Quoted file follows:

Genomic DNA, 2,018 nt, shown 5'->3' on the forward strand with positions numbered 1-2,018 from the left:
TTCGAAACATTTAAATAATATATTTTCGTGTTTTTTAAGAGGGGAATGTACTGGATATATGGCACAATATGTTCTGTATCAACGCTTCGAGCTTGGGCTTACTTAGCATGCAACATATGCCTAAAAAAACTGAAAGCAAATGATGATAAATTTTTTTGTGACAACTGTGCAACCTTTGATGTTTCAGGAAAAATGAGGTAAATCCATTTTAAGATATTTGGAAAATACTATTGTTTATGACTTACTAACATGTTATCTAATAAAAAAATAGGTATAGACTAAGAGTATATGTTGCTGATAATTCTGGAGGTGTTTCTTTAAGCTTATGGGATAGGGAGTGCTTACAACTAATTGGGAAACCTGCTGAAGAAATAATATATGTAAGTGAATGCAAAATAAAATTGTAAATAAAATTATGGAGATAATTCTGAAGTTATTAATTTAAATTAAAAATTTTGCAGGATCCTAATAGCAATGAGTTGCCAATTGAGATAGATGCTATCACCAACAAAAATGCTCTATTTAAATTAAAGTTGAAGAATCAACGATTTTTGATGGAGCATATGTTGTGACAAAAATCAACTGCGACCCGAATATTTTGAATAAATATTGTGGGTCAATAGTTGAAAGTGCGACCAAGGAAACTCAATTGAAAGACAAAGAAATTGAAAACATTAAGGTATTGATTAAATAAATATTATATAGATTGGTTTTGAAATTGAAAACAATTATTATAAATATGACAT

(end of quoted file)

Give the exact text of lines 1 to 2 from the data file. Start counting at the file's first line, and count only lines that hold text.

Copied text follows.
Genomic DNA, 2,018 nt, shown 5'->3' on the forward strand with positions numbered 1-2,018 from the left:
TTCGAAACATTTAAATAATATATTTTCGTGTTTTTTAAGAGGGGAATGTACTGGATATATGGCACAATATGTTCTGTATCAACGCTTCGAGCTTGGGCTTACTTAGCATGCAACATATGCCTAAAAAAACTGAAAGCAAATGATGATAAATTTTTTTGTGACAACTGTGCAACCTTTGATGTTTCAGGAAAAATGAGGTAAATCCATTTTAAGATATTTGGAAAATACTATTGTTTATGACTTACTAACATGTTATCTAATAAAAAAATAGGTATAGACTAAGAGTATATGTTGCTGATAATTCTGGAGGTGTTTCTTTAAGCTTATGGGATAGGGAGTGCTTACAACTAATTGGGAAACCTGCTGAAGAAATAATATATGTAAGTGAATGCAAAATAAAATTGTAAATAAAATTATGGAGATAATTCTGAAGTTATTAATTTAAATTAAAAATTTTGCAGGATCCTAATAGCAATGAGTTGCCAATTGAGATAGATGCTATCACCAACAAAAATGCTCTATTTAAATTAAAGTTGAAGAATCAACGATTTTTGATGGAGCATATGTTGTGACAAAAATCAACTGCGACCCGAATATTTTGAATAAATATTGTGGGTCAATAGTTGAAAGTGCGACCAAGGAAACTCAATTGAAAGACAAAGAAATTGAAAACATTAAGGTATTGATTAAATAAATATTATATAGATTGGTTTTGAAATTGAAAACAATTATTATAAATATGACAT